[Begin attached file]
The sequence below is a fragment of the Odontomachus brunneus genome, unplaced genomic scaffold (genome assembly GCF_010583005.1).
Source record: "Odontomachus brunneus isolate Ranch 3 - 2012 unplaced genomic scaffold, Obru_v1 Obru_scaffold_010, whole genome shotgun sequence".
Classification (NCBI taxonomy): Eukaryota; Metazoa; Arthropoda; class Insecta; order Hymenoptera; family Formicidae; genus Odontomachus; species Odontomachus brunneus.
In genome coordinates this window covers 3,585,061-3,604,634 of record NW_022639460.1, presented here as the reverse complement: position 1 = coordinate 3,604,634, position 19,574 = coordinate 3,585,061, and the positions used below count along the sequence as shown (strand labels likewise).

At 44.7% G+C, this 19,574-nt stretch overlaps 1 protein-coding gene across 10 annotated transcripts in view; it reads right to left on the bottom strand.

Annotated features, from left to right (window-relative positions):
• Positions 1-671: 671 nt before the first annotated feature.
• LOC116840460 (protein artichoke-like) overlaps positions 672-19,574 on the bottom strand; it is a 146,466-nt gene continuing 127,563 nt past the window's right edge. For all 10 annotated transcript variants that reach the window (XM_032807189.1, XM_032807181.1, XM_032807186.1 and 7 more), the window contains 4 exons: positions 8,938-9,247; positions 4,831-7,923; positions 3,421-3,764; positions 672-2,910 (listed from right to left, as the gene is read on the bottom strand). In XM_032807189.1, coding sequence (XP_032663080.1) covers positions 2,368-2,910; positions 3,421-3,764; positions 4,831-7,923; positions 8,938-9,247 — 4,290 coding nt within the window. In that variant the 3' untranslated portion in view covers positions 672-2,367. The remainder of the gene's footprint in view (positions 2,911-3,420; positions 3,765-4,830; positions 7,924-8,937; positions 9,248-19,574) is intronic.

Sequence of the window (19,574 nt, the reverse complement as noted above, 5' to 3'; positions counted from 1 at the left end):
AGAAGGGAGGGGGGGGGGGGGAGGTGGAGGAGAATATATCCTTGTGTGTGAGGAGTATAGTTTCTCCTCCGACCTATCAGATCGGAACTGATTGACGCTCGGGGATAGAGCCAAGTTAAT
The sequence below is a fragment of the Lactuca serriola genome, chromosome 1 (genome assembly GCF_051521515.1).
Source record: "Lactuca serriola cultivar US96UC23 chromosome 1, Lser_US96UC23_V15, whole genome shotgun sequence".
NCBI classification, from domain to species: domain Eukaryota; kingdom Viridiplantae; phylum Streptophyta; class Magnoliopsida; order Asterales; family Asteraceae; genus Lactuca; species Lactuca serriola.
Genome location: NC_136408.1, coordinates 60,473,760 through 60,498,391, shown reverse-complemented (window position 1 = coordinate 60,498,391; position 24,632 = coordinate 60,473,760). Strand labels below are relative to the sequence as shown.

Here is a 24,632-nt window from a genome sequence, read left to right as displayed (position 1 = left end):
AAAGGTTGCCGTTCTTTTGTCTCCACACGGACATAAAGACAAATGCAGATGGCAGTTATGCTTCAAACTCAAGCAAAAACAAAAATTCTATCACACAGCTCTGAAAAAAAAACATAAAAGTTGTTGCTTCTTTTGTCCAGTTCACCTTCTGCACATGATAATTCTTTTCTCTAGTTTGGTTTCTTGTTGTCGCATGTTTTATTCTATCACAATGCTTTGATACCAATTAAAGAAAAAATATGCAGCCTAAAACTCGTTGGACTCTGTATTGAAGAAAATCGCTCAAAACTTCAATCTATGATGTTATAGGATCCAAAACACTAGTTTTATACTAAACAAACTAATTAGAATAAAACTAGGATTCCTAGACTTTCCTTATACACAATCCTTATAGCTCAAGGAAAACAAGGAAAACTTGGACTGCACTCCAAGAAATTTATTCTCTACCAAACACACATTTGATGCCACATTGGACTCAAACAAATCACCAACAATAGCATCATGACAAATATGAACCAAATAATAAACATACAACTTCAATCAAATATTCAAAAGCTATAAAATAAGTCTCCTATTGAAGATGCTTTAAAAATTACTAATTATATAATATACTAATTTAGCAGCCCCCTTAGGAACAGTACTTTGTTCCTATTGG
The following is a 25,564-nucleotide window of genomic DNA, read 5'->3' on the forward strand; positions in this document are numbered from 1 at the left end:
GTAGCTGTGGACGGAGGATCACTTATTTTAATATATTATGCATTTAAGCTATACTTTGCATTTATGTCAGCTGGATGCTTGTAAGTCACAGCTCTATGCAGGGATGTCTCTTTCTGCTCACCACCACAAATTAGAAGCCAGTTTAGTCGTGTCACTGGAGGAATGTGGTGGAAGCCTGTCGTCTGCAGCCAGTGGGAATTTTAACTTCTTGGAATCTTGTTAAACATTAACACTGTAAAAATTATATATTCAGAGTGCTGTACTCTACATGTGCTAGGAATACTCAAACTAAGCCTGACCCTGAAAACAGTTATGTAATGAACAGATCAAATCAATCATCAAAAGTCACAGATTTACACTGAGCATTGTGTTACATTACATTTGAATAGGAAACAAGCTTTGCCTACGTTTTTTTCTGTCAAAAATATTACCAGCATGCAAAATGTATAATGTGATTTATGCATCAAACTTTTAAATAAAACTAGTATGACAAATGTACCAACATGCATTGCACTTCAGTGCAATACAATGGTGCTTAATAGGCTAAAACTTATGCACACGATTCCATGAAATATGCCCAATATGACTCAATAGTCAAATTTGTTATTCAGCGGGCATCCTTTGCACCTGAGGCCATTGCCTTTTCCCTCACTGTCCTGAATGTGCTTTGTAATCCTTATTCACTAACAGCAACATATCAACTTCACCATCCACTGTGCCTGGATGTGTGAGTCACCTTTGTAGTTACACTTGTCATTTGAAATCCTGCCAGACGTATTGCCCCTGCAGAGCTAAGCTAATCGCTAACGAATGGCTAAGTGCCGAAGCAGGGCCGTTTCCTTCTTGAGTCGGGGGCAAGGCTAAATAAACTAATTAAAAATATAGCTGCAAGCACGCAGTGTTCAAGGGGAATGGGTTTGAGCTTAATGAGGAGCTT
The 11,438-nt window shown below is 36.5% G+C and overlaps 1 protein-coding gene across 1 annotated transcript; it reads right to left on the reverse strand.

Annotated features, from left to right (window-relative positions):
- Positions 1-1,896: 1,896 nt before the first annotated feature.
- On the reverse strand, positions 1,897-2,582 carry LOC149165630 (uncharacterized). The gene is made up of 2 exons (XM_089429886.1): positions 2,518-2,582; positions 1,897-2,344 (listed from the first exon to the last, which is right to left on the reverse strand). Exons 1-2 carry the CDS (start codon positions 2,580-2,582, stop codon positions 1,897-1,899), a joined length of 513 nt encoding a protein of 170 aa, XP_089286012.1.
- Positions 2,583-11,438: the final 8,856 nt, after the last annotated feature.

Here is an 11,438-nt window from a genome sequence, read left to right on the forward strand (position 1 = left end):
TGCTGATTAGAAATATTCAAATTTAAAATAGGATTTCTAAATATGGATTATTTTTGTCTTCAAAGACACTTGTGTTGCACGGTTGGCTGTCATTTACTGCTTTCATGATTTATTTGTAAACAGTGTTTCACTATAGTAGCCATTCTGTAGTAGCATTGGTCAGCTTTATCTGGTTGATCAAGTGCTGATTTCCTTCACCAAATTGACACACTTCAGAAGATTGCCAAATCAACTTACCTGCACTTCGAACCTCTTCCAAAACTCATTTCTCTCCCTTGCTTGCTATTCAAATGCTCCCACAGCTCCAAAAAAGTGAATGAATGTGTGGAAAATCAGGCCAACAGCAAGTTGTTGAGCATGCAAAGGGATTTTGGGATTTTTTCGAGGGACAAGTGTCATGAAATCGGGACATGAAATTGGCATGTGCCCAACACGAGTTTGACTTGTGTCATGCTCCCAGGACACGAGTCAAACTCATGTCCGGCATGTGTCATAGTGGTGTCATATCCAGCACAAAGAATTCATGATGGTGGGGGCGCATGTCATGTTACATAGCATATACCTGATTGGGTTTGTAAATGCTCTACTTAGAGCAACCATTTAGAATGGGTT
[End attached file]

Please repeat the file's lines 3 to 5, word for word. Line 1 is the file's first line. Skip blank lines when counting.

Classification (NCBI taxonomy): Eukaryota; Metazoa; Arthropoda; class Insecta; order Hymenoptera; family Formicidae; genus Odontomachus; species Odontomachus brunneus.
In genome coordinates this window covers 3,585,061-3,604,634 of record NW_022639460.1, presented here as the reverse complement: position 1 = coordinate 3,604,634, position 19,574 = coordinate 3,585,061, and the positions used below count along the sequence as shown (strand labels likewise).

At 44.7% G+C, this 19,574-nt stretch overlaps 1 protein-coding gene across 10 annotated transcripts in view; it reads right to left on the bottom strand.